I have been working on a new project for months now. I am only really getting started, because I want to take my time finding the right visual language, but also want to make sure the images I create provoke thought. I don’t want them to be provocative without reason, I am too old for that.
The new project deals with religious iconography, but uses the language of beauty and fashion. I don’t do that casually, I believe that models have become our modern-day angels in terms of the visual language. I do not men that as a compliment. They are unattainably perfect creatures that serve to remind us that we are not “good enough” in the eyes of ourselves. The use of fashion models, dancers, and character actors in my work serves another purpose: it questions the viewer, and demands attention. Yet no product or service is being sold, and so the plasticity of the image requires attention beyond the immediate medial digestion system.
I have created about fourteen images so far, and have many more planned. Not all will see the light of day, because as I refine the purpose of the project, and get more comfortable in this visual language, some of the images will simply seem out of place. There will be many images that are simply beautiful… I could never just make message-pictures, that’s not my style… but certainly the project will have some key pieces that set the mood for the series.
Here are two images that I am willing to show right now.
I presented the series for the first time today at a photographic art masterclass in Paris, at the École Nationale Supériore des Beaux-Arts no less, one of the most acclaimed art schools in our time. Although the work was well-received, I was shocked by the childlike expression of fear over possibly angering religious fundamentalists. I will admit that the bulk of the work is provocative, it was created with the purpose of questioning our respect for religious imagery while using the baroque language of art to echo back a contemporary theme. But I was shocked and dismayed to find such timidity amongst fellow artists. Especially the older, more successful ones that were leading the class were mostly worried about the response amongst the ultra-religious.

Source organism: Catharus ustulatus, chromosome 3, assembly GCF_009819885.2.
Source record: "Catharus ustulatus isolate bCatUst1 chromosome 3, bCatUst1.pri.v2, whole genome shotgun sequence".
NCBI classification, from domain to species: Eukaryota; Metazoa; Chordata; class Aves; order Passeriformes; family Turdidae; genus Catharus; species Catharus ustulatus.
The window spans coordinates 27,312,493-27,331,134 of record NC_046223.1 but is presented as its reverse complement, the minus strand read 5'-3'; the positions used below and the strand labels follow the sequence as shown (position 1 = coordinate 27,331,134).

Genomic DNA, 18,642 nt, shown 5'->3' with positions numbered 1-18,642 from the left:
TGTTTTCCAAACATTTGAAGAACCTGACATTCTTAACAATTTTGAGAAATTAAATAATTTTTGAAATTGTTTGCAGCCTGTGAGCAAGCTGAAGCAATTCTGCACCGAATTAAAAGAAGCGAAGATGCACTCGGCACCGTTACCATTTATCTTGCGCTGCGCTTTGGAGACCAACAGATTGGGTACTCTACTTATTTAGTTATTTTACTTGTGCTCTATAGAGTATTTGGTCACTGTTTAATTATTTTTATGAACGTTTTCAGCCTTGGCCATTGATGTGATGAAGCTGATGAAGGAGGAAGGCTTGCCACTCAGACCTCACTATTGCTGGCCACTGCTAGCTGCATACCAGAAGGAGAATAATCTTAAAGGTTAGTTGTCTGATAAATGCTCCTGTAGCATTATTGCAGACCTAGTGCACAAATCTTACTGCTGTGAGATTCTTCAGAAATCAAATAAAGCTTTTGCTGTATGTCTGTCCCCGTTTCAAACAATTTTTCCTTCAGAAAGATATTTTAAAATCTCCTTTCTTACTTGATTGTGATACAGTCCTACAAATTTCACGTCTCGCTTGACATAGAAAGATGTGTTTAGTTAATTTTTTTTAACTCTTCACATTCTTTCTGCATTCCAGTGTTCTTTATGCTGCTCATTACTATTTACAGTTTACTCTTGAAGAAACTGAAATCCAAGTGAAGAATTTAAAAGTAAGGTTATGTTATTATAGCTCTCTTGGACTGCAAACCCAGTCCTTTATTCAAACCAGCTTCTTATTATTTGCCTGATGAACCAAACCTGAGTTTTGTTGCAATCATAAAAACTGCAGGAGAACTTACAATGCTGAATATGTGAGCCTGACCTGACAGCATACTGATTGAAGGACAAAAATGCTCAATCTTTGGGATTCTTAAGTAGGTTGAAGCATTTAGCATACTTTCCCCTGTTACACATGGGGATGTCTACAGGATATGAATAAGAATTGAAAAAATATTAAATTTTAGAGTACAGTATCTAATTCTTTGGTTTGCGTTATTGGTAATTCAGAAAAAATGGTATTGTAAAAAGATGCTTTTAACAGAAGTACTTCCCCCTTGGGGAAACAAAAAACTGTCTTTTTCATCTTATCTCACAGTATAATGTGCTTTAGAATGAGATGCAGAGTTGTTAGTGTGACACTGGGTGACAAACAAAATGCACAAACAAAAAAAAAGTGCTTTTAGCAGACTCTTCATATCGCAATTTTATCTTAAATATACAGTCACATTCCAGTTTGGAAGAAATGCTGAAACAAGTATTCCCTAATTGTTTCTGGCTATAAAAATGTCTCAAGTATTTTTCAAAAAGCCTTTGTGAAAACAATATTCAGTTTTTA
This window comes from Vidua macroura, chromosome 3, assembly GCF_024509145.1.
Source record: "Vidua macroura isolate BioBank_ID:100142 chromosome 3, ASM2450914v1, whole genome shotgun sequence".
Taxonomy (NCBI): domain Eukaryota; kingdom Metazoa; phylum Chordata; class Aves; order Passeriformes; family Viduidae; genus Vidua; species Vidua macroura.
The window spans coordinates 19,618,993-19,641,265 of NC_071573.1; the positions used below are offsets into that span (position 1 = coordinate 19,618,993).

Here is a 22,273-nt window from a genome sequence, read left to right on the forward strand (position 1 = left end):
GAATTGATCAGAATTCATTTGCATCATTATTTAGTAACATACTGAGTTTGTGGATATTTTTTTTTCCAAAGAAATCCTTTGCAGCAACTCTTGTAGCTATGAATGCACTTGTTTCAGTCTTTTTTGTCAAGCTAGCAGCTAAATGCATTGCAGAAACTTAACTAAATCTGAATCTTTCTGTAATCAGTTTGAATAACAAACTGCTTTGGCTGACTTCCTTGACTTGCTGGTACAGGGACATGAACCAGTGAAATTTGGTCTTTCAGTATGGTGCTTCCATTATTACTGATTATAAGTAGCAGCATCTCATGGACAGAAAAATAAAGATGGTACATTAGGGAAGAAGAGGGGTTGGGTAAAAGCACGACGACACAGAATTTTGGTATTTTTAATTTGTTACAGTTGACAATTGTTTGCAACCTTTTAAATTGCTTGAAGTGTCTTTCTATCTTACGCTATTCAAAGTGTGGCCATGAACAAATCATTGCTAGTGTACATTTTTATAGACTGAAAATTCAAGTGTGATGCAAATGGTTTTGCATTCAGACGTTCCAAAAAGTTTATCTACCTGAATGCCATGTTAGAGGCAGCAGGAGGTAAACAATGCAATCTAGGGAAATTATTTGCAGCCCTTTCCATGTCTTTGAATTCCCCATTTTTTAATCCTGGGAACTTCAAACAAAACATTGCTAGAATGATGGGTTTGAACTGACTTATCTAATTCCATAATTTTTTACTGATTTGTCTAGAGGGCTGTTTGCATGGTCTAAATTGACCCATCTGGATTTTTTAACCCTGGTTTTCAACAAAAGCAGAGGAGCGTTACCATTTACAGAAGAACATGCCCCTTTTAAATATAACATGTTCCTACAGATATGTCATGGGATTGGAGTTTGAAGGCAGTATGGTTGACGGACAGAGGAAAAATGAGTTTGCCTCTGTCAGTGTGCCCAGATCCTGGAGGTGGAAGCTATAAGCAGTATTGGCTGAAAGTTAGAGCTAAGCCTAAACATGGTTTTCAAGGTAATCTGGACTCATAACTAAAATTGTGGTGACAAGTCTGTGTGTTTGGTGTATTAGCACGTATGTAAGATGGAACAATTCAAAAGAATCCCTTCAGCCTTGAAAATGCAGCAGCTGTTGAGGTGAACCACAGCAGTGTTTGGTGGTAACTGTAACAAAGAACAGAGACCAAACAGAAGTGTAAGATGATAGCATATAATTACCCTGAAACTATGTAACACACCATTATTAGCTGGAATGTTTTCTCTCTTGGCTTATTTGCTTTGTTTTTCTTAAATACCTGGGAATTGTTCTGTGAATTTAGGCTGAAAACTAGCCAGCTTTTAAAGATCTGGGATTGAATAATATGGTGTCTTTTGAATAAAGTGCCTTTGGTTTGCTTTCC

How much longer must we all live in fear? Why do we – as enlightened people – fear the thuggish religious so much that we are willing to forego our rights simply to appease them? How long are we willing to let mullahs, rabbis, and the Holy Sea dictate to us what is acceptable when they contribute nothing to the progress of society?
Leave me your thoughts, or better yet just write to me at email@example.com and I will discuss it, though I may not answer right away.